They cover reverence for life, responsibility, communication, relations, and nourishment. Of course, such core values aren't exclusive to Buddhism. The Order expands upon the basics in a larger set guidelines. In the first four of these, you might sense the potential depth of their applicability to violence:
- nonattachment to views
- freedom of thought
- awareness of suffering
You might consider for yourself as to if and how even just one might provide added solidity and understanding to your own sense of dealing with violence.
Letters to a Suicide Bomber
Buddhist truths are not doctrines to fight, kill, or die for. Neither are they abstract theories, floating in the ether, nor fixed objects, as can be poured from a can. Rather, mindfulness and mindfulness trainings are necessarily to be put into application. Any "Truth" therein is to be found in life -- where we might use our own lives as our lens, light, and lab of mindful research. Living truth.
One practice that Thich Nhat Hanh has devised to facilitate deeper awareness, understanding, and transformation of violence, is to write a letter to a suicide bomber. (You could say terrorist. The choice here was that of how many suicide bombers wish to be called.) If you like, you could make it a letter to a teen suicide.
The number of young people who kill themselves every day is enormous. When you are burned by the flame of despair, of hate, of violence, you suffer so much. And as a young person, you don't know much about your mind, about the practice. You believe that the only way to stop the suffering, the burning, is to kill yourself.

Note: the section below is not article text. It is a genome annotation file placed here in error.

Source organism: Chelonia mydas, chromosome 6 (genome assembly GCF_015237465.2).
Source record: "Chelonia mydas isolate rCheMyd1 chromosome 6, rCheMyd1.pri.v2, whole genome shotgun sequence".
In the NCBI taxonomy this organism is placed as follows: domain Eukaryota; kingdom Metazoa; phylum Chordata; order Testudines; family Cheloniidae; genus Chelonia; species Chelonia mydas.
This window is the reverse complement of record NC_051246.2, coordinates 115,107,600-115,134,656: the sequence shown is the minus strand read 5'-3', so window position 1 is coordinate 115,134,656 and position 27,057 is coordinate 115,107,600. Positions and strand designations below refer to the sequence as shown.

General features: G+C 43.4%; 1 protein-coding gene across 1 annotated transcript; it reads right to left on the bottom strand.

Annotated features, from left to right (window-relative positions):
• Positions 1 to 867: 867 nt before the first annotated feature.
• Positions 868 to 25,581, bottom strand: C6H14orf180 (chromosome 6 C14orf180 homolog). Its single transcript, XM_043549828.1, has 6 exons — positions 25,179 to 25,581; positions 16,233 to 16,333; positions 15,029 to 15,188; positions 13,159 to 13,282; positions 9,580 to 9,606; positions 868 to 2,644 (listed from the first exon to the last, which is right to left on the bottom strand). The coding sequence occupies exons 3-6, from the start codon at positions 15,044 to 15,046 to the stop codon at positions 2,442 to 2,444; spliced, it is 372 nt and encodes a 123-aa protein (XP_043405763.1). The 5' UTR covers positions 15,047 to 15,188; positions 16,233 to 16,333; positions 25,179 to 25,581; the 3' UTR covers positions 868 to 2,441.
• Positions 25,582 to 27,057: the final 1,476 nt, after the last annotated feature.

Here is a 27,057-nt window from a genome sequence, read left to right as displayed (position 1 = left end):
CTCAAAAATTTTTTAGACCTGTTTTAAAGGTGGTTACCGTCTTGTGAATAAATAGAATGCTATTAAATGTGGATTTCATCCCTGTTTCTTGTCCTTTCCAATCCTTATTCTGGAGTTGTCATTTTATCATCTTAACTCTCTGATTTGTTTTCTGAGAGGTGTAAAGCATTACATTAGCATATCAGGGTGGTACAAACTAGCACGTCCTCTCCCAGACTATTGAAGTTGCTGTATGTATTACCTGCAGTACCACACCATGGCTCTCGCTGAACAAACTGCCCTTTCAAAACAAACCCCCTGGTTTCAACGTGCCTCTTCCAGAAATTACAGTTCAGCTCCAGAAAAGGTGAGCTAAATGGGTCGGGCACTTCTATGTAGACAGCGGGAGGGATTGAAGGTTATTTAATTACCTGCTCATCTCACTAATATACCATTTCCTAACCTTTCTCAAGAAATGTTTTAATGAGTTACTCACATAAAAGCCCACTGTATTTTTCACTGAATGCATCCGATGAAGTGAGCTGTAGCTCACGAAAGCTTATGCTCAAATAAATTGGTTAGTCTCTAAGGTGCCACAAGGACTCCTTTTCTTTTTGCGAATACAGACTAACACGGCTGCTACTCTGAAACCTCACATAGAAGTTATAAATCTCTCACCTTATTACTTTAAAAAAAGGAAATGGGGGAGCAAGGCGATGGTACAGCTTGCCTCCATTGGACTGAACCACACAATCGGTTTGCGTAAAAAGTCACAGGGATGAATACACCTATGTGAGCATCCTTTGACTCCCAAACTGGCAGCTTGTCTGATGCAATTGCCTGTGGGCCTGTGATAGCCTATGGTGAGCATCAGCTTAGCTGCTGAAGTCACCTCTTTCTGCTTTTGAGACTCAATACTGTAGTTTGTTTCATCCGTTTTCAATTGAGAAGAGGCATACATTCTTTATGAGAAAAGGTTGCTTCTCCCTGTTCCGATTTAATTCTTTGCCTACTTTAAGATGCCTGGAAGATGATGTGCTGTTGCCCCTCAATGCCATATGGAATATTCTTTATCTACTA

There's no "answer" to terrorism, as in a pre-set formula, or some magic words to be found on page 12 in some particular book. But engaging ourselves in the search for answers can be good in and of itself.
Even if you never mail your letter, just writing it can strengthen your ability to listen deeply, bearing witness without judgment. And writing it will open your mind and heart. In so doing, it can nourish your compassion -- for yourself, and for difficult people. In this, you can come closer to the beloved community of humanity, the place of peace in this world. From there, you can carry this on. Mahatma Gandhi has said, "There is no way to peace. Peace is the way." Harmonizing with that, as one of Thich Nhat's oft-quoted mottos reminds: "Peace is every step."
For further reading:
- Calming the Fearful Mind: A Zen Response to Terrorism, by Thich Nhat Hanh(Parallax Press, 2005)
- "What I Would Say to Osama Bin Laden," Thich Nhat Hanh interview by Anne Simpkinson, BeliefNet, October 2001
- "Letters to a Suicide Bomber," Thich Nhat Hanh, The Times of India, October 2, 2008
- "Letter to a Suicide Bomber," by Ian Pattis, Newsletter of the Pine Gate Sangha, Fall 2006